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Advice: Travelling with sharps
One of the most frequently asked questions of our Customer Service Team is about travelling, particularly abroad, with syringes and needles. While this is not our area of expertise, we have gathered together some resources and advice which may help people with diabetes, and other medical conditions which require the use of sharps, understand the rules and guidance.
The latest official guidelines from GOV.UK (June 2019) on essential medical supplies in hand luggage states that you’ll need a letter from your doctor explaining what they’re for if you need to carry medicines and medical equipment such as needles or syringes. Read on for more information.
Forward planning is key
Health experts advise preparing for a trip four to six weeks before you travel. Planning ahead is key to having a great time away and dealing with any potential problems.
Air travel with diabetes
Carry your diabetes ID & bring a letter from your GP explaining your need to carry syringes or injection devices, insulin and any other medication.
Carry all your diabetes medicines as hand luggage in case your checked-in bags go missing or your medicines are damaged in the baggage hold.
Check before you travel
Contact your airline several weeks before travelling to discuss medical devices you intend to take on board the aircraft, such as a pump or glucose monitor.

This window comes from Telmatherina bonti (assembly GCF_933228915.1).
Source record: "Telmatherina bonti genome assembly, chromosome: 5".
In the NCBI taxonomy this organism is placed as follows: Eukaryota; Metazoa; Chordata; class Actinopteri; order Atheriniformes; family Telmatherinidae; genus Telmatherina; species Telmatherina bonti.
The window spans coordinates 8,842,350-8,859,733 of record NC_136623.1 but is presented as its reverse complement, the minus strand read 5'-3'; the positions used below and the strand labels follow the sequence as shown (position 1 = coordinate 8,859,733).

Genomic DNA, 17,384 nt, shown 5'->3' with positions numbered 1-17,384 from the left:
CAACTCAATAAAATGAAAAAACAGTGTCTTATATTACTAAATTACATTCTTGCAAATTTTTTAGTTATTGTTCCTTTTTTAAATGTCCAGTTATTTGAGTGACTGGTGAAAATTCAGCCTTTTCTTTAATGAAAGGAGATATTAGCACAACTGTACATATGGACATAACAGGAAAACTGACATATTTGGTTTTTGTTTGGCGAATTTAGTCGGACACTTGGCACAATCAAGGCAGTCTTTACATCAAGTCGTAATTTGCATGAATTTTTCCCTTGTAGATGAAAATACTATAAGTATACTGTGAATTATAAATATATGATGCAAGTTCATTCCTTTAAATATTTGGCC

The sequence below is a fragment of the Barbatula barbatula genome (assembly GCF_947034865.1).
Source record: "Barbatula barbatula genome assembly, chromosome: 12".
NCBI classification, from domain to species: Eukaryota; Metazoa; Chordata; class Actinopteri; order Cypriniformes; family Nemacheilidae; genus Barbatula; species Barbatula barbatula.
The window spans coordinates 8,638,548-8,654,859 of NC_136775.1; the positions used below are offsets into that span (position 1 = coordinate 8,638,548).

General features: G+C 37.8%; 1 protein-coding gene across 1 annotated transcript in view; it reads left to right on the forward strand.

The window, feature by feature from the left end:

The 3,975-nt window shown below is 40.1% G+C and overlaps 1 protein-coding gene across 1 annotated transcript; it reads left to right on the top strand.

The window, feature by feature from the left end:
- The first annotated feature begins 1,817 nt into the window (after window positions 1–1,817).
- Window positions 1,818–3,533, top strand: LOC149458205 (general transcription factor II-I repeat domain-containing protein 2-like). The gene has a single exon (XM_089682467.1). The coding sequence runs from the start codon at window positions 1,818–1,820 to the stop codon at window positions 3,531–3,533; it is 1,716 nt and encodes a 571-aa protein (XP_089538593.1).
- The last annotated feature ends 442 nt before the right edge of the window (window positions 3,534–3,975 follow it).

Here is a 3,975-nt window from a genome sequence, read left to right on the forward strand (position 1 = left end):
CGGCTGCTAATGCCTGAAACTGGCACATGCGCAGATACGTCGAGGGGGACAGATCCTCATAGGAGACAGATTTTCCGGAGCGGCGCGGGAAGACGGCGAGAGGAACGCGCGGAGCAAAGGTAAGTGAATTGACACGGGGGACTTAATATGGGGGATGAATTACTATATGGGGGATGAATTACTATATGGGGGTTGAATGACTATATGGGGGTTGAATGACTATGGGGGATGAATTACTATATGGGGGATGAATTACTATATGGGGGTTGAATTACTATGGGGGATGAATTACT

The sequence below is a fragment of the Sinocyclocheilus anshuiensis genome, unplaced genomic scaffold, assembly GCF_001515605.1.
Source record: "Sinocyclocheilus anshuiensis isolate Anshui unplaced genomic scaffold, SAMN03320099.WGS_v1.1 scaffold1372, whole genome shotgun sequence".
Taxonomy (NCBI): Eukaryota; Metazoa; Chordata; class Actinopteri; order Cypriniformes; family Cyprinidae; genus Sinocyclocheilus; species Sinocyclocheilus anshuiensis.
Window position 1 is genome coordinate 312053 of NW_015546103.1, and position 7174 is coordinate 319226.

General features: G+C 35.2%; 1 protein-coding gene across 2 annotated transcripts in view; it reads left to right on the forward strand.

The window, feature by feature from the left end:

Different countries have different rules and regulations about the types of medicine they allow to be taken into the country and the maximum quantity you can take in. Check the rules for all the countries you’re going to, including countries that you’re just passing through.
At the airport
Heightened airport security means that it’s really important that you plan ahead to avoid running into any last-minute problems.
The British Diabetic Association website, operating as Diabetes UK, says passengers are permitted to carry essential medical equipment through airport security, though all medication and equipment must be supported by documentation from a relevantly qualified medical professional.
It also advises buying travel insurance and applying for the free European Health Insurance Card (EHIC) if you are travelling to a European Union member country. This will ensure that you have easy access to healthcare in that country.
Source: Diabetes UK – Click here to read its Travelling & diabetes webpage.
So, will I be allowed on the plane with my insulin and syringes/needles?
With a doctor’s letter in hand, there should be no problem boarding with your insulin according to Diabetes.co.uk. However, it is worth checking the airline policy before you travel and phoning them up to make sure if you are concerned. It also says that cabin crew may request medication be handed over for storage during the flight.
Source: Diabetes.co.uk – Click here to read its Air Travel and Insulin guide.
If you have any other tips or useful sources of information on this issue, we’d love to hear from you. Telephone: 01865 371841 or email: firstname.lastname@example.org